"And there’s usually time to spot these things coming. While homicides in general are almost never premeditated, mass shootings — including school shootings — almost always are, said Adam Lankford, a professor of criminology at the University of Alabama. That makes sense, O’Toole said, because it takes time for a person who is drowning in self-pity and anger to decide their misery is someone else’s fault, to dehumanize those other people to the point of being able to kill them and to isolate themselves from any reality checks that could break through these dangerous thought patterns."

Many people propose that "background checks" be implemented, or enhanced, to help avoid weapons being sold into the wrong hands. Yet the Uvalde shooter DID have a background check prior to buying these weapons. Also, post incident, a number of people saw warning signs and some of his peers even called him, "school shooter". OK...so what did this background check consist of? Obviously not extensive enough, because he was using those weapons to kill others a few days later.

For reasons like this, I am not persuaded that more/better background checks OR more spending on mental health will really change/prevent much. Too many moving parts, too much reliance on others to follow through, know all of the pertinent info, etc, to really form a real impediment to someone committed to mayhem.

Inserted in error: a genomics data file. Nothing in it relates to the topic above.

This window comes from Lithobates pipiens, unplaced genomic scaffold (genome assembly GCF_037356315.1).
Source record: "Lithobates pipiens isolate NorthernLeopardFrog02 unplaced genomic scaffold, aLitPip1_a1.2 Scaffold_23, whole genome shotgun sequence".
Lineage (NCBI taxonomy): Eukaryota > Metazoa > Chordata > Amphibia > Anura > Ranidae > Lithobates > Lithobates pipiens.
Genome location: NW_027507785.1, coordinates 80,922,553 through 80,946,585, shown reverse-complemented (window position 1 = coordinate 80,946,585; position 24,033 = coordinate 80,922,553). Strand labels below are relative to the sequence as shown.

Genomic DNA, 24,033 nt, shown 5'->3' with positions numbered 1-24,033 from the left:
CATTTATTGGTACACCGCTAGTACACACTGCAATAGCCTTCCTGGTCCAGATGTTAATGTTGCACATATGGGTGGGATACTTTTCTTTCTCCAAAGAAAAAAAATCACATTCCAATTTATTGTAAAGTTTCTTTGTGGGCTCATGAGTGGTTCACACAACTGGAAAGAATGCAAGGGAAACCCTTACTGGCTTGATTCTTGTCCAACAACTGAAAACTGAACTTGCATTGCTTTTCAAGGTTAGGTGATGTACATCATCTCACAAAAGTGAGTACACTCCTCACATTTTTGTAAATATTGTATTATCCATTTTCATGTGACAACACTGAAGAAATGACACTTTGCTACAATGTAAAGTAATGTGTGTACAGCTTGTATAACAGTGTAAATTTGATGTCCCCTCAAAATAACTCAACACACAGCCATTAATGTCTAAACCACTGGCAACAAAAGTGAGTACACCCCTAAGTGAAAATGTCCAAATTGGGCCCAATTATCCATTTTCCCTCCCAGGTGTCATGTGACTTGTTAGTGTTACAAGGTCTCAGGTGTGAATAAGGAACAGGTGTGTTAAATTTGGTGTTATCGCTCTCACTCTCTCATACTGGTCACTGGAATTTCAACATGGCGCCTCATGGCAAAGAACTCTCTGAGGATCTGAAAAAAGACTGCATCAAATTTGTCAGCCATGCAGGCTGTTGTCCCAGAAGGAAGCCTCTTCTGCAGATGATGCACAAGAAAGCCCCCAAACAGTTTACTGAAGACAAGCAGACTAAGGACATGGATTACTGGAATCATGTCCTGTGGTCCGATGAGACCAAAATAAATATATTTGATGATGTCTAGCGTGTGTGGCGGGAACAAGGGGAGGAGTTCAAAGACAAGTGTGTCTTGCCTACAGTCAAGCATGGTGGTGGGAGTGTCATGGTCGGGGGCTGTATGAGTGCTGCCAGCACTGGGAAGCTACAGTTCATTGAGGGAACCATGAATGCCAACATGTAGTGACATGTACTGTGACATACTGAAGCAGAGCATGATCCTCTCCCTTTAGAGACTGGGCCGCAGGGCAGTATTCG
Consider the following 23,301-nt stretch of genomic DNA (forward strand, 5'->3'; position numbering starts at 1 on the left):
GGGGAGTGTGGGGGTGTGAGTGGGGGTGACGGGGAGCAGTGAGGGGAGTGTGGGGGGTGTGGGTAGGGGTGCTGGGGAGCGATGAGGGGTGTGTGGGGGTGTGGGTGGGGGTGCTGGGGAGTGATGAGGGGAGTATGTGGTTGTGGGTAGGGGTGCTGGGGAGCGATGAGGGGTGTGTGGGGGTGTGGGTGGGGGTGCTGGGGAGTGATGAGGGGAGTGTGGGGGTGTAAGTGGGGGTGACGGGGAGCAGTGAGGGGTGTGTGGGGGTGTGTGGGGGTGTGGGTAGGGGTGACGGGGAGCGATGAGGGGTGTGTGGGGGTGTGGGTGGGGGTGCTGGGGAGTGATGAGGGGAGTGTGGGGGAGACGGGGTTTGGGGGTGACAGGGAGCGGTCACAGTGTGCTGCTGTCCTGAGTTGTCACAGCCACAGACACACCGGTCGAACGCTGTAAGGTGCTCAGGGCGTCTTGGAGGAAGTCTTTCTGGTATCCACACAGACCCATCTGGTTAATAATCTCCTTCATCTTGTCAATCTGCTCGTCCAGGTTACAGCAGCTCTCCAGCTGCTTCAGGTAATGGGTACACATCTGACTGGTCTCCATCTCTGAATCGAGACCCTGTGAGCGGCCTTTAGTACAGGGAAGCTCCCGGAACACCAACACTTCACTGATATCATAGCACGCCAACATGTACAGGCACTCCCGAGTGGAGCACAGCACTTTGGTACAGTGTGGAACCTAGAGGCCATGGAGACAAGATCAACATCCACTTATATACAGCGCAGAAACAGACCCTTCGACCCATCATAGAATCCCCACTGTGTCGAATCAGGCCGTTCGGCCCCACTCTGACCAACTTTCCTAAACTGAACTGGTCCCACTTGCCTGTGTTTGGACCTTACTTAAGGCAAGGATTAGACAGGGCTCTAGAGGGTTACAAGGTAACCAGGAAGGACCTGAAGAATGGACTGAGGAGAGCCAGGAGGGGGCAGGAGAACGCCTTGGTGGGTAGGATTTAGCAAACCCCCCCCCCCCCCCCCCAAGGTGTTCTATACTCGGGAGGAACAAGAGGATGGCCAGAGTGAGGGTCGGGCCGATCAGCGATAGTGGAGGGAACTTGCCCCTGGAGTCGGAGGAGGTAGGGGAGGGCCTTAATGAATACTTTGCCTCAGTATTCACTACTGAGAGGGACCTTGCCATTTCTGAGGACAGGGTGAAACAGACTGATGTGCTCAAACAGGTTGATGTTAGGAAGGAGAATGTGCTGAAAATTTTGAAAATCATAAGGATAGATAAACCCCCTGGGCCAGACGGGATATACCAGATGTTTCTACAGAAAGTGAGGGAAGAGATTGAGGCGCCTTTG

We have to make sure that immature, emotionally unstable people just cannot get to guns...or at least not easily. (I don't think we will ever be able to stop everyone, but it can't be this easy either, IMO.)
 
Nov 28, 2010
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it is crucial to set up systems that spot teens who are struggling and may become dangerous.
Apologies if this was spelled out in that lengthy read, but how do we do that?

I mean it definitely sounds like a good idea to spot and help kids who have problems, but what's the plan?

And if there is a plan, do we really expect Rs to agree to it - especially if it costs more than a dime? They talk like they care about mental health, but there's nothing to suggest that talk is anything more than a convenient way to deflect and avoid taking action.
 

Nole Lou

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This is a great read.

Gun control can be part of the solution for sure, but there's no single or set of proposed gun control measures that would make a substantial difference in any of these killings or would prevent an attack next month if passed today. Both liberals and conservatives immediately leveraging this into a gun control policy debate for their base prevents practical solutions from happening.

A holistic approach would include: